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The History of Harvard's Commencement, Explained

A Summer of Love

The 1967 "Be-In" marked the climax of an emerging counterculture.

By Maya E. Fischhoff

Allen Ginsberg. Timothy Leary. The Grateful Dead. These men were the links in the daisy chain of 1960s counterculture, the original hippies. Like Marx stewing away in the British Library, they were the vanguard of a movement of radical thought.

Not until later in the decade, however, when Ginsberg, Leary and the Dead gathered for a music festival in San Francisco's Golden Gate Park, did suburban America realize the dimensions of the cultural rebellion.

In January of 1967, thousands of hippies heeded the blow of Beat poet Gary Snyder's conch and packed San Francisco's Golden Gate Park in the Be-In. Thus began the Summer of Love, in which young people from all over the country sought out the streets of San Francisco--the beating heart of the countercultural organism.

This summer was the culmination of years of countercultural experience. Still, the Summer of Love for much of the country--and for many members of the class of 1967--was the first moment of consciousness of the hippie movement.

Many class members say that Harvard was secluded from the radical flavor of the Bay Area. Going West to graduate school or to work, they stumbled on an unexpected whirlwind of cultural change.

"If you were playing in a rock-and-roll band and smoking marijuana and generally having a good time, you qualified," says Steven H. Atkinson '67, referring to the new hippie lifestyle.

To the silent majority that kept its grip on mainstream values, the kids in San Francisco were nihilists and dropouts, refusing to work a day job, pay taxes or serve in the military.

But hippies had developed an alternative set of values.

"In the working-class neighborhoods around Berkeley lived people who were doing everything people in Berkeley wanted to avoid," says Sandra C. Robertson '67, who studied Spanish at the University of California at Berkeley in the late years of the turbulent decade.

"They were working at miserable jobs," Robertson says, "paying taxes, strapped into these 50- week-a-year jobs, unhappy and drinking beer infront of their TV sets."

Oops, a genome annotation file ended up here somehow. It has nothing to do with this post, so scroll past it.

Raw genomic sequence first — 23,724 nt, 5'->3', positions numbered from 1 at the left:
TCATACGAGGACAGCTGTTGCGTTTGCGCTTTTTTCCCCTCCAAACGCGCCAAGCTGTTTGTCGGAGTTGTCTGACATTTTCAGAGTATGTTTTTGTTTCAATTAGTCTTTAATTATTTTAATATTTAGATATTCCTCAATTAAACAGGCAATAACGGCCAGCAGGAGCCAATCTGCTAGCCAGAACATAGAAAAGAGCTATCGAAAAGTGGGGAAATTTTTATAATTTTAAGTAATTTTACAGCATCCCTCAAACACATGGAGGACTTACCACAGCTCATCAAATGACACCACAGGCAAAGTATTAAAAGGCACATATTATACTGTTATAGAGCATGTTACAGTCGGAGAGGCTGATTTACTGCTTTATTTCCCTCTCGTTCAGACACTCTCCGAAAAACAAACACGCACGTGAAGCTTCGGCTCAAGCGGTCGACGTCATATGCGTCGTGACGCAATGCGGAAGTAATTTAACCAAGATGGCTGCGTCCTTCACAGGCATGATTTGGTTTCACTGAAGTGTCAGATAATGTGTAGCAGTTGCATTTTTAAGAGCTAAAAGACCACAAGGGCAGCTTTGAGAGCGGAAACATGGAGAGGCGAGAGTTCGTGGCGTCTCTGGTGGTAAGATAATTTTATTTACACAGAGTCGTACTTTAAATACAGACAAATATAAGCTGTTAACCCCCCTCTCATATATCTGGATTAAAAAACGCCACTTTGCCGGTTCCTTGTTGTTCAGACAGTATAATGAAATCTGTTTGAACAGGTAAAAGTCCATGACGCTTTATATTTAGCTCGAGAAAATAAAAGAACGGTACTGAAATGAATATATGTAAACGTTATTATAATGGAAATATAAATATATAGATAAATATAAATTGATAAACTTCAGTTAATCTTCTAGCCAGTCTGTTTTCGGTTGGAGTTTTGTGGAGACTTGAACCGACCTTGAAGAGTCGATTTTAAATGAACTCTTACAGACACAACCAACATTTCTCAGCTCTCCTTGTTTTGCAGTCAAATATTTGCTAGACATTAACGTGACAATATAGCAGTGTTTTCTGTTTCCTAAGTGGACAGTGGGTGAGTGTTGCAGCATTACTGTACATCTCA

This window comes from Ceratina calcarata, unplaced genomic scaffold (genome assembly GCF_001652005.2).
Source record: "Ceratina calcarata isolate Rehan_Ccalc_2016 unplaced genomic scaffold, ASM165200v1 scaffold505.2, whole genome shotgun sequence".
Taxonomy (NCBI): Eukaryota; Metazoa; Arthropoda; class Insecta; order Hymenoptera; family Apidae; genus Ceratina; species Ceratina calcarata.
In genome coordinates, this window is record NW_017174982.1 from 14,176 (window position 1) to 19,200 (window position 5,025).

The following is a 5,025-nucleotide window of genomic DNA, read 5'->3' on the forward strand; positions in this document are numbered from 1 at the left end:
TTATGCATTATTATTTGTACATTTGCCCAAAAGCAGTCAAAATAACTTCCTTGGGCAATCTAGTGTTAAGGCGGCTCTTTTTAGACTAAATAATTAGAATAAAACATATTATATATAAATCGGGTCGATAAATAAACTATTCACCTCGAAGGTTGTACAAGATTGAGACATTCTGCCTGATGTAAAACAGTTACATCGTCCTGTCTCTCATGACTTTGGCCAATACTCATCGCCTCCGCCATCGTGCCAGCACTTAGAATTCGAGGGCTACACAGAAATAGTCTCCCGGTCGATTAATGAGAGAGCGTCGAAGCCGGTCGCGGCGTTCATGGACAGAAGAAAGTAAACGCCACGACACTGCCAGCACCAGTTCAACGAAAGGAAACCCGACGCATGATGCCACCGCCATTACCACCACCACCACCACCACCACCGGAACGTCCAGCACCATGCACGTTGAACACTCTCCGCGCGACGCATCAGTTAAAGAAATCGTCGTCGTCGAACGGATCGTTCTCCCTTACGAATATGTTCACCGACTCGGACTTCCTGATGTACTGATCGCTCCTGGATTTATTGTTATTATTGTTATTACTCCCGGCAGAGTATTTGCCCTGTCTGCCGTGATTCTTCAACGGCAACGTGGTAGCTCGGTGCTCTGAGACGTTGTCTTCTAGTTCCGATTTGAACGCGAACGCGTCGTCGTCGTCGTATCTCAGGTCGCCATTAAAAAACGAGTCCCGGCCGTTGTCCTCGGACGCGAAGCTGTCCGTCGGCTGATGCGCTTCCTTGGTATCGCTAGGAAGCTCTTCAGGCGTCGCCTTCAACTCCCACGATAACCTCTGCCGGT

To the young people in Berkeley, adhering tothese cultural dictates was, if anything,irresponsible. Reared amidst the pain of the civilrights movement and the tragedy of the death ofJohn F. Kennedy '40, they felt the American systemhad failed.

"Don't vote," a bumper sticker of the era read."It only encourages them."

From the perspective of the young, world eventsover the next few years got progressively moreawful.

In 1968, Robert F. Kennedy '48 and MartinLuther King Jr. were assassinated. Troop levels inVietnam continued to rise.

Richard M. Nixon's ascendance to the presidencyseemed to symbolize a dramatic shift to the right.His call for law and order was a thinly veileddeclaration of war on war protesters and youngpeople experimenting with illicit drugs.

In retrospect, some recall the Summer of Loveas the last golden days of a decade of hope. Andin Berkeley, Calif., that hope took full flower.

"I think it was probably the most excitingplace in the universe," says Richard I. Loebl '67,who moved to the University of California atBerkeley after graduation to study math. Loebl iscurrently a tax attorney in Michigan.

"Virtually everything that happened in thecountry politically or socially started in theBerkeley-San Francisco area," he says. "Then itspread through the country for about the next 10years."

At Berkeley, students had fought for increasedcontrol and social change since the beginning ofthe Free Speech Movement in 1964. In 1967, therallies continued.

"Just about every day on Sproul Plaza therewould be someone sitting there with a bull horn atlunchtime trying to have a rally about this orthat or standing on the steps giving a speech,"says Loebl. "We would sit at lunch, toss a frisbeeand watch."